Racial and sex differences in strength, peak power, movement velocity, and functional ability in middle aged and older adults
Hurley, Ben F.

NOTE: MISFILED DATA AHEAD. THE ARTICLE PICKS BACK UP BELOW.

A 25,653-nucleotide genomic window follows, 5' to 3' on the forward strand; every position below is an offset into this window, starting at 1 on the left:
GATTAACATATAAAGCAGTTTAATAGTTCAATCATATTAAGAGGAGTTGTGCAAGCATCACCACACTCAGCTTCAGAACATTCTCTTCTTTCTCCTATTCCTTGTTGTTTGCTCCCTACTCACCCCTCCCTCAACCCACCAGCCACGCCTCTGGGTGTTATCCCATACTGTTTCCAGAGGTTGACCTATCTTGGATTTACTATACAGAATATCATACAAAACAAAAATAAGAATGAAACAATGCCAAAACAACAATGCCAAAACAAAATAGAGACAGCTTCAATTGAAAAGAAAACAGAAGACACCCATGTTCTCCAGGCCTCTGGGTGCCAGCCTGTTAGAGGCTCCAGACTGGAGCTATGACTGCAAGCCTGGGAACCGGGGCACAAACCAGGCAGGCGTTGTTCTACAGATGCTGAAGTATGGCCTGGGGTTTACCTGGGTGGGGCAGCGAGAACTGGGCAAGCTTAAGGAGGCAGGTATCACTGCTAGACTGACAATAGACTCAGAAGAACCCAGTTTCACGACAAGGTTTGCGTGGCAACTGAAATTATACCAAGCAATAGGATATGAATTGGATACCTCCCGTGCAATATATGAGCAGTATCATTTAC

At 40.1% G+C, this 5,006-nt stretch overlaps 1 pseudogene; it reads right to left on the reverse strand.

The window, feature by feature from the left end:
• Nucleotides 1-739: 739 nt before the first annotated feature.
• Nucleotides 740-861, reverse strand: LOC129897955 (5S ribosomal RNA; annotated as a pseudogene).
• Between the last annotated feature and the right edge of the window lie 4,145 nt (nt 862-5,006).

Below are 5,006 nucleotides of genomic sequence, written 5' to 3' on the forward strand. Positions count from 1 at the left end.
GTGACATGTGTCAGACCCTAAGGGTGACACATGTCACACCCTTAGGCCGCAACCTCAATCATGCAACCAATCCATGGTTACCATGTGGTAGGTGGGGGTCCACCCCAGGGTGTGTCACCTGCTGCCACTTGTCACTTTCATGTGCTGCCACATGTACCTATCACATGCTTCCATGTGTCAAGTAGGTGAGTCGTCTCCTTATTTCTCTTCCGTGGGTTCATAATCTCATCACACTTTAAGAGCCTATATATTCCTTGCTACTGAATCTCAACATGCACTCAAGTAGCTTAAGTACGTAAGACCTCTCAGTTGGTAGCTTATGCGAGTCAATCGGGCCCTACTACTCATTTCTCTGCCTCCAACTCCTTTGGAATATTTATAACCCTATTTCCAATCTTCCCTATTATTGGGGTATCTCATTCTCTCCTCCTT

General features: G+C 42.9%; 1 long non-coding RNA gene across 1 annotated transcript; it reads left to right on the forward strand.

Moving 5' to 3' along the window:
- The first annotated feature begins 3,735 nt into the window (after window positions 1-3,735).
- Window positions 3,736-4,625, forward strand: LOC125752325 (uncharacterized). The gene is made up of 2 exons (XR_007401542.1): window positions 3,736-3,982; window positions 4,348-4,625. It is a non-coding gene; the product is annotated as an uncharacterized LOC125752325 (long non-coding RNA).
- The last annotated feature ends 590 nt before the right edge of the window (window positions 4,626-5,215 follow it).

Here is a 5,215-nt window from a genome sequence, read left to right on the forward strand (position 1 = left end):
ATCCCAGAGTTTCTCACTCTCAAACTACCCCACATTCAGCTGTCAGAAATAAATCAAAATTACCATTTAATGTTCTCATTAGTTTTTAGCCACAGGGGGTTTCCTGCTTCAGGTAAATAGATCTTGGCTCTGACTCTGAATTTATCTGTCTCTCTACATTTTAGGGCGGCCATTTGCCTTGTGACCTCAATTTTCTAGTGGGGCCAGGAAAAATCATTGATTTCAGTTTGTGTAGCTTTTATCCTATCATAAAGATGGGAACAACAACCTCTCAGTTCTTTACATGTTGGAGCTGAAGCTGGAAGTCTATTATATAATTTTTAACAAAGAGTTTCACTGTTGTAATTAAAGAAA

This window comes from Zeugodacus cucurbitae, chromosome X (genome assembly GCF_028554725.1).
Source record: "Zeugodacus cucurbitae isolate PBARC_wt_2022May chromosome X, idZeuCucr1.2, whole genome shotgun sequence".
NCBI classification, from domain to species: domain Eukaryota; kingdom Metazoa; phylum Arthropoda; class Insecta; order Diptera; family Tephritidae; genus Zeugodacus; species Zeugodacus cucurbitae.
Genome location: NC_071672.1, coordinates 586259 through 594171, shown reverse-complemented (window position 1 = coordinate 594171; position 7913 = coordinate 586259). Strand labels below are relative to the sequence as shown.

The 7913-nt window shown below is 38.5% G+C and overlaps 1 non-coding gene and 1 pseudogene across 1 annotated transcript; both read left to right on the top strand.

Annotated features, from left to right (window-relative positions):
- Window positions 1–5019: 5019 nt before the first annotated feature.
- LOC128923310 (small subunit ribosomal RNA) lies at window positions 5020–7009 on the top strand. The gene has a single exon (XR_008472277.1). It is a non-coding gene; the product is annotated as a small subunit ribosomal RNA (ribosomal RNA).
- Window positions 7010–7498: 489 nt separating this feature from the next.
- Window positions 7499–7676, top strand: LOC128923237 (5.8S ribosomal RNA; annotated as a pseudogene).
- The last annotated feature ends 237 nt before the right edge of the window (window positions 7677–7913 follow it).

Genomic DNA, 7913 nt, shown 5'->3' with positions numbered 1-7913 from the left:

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To determine sex and race differences in strength, muscle power, movement velocity, and functional ability, knee extensor strength and muscle power normalized for muscle volume was measured in 79 middle-aged and older adults (30 men and 49 women, age range 50-85 yrs). Results indicated that men had 55% greater muscle volume (MV; P < 0.001), 24% greater 1 RM strength (P < 0.01), 9% greater muscle quality (MQ; 1 RM/MV; P < 0.05), 26% greater peak muscle power (PP; P < 0.01), and 14% greater MPQ (PP/MV; P < 0.001) than women. However, women displayed a 38% faster peak movement velocity than men when expressed per unit of muscle (movement velocity quality) (PV/MV; P < 0.001). Race analysis showed that African Americans had 20% greater MV than Caucasians (P < 0.001), but 11% lower MQ (P < 0.01) and a 17% lower PV/MV (P < 0.05) than Caucasians of similar age. Men displayed a 22% faster stair climb time than women, while Caucasians exhibited 19% and 16% faster times in rapid pace gait and 8-ft up-and-go, respectively. Thus, despite greater strength and power per unit of muscle in men, women have a faster knee movement velocity per unit of muscle than men. Moreover, African Americans have greater knee extensor muscle volume than Caucasians, but exhibit lower muscle quality and movement velocity quality.